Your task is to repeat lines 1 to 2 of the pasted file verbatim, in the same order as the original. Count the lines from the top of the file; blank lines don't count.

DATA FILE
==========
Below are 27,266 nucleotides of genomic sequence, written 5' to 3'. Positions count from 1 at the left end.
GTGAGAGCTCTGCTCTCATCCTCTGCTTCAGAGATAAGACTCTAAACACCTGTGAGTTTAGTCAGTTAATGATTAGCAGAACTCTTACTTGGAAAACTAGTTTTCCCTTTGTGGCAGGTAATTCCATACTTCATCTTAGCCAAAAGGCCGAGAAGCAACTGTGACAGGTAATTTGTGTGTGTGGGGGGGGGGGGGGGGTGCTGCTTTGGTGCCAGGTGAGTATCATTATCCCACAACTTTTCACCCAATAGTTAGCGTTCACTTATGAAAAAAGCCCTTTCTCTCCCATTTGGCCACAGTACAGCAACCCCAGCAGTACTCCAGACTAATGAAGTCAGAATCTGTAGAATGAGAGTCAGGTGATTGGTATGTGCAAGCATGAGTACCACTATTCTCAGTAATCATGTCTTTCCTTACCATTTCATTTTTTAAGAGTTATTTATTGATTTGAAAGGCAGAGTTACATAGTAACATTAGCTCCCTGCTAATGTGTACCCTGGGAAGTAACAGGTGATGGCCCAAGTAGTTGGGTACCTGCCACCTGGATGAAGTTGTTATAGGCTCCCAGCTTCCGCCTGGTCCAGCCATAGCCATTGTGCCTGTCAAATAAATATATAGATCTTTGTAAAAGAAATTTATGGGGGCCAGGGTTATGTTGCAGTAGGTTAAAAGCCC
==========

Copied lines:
Below are 27,266 nucleotides of genomic sequence, written 5' to 3'. Positions count from 1 at the left end.
GTGAGAGCTCTGCTCTCATCCTCTGCTTCAGAGATAAGACTCTAAACACCTGTGAGTTTAGTCAGTTAATGATTAGCAGAACTCTTACTTGGAAAACTAGTTTTCCCTTTGTGGCAGGTAATTCCATACTTCATCTTAGCCAAAAGGCCGAGAAGCAACTGTGACAGGTAATTTGTGTGTGTGGGGGGGGGGGGGGGGTGCTGCTTTGGTGCCAGGTGAGTATCATTATCCCACAACTTTTCACCCAATAGTTAGCGTTCACTTATGAAAAAAGCCCTTTCTCTCCCATTTGGCCACAGTACAGCAACCCCAGCAGTACTCCAGACTAATGAAGTCAGAATCTGTAGAATGAGAGTCAGGTGATTGGTATGTGCAAGCATGAGTACCACTATTCTCAGTAATCATGTCTTTCCTTACCATTTCATTTTTTAAGAGTTATTTATTGATTTGAAAGGCAGAGTTACATAGTAACATTAGCTCCCTGCTAATGTGTACCCTGGGAAGTAACAGGTGATGGCCCAAGTAGTTGGGTACCTGCCACCTGGATGAAGTTGTTATAGGCTCCCAGCTTCCGCCTGGTCCAGCCATAGCCATTGTGCCTGTCAAATAAATATATAGATCTTTGTAAAAGAAATTTATGGGGGCCAGGGTTATGTTGCAGTAGGTTAAAAGCCC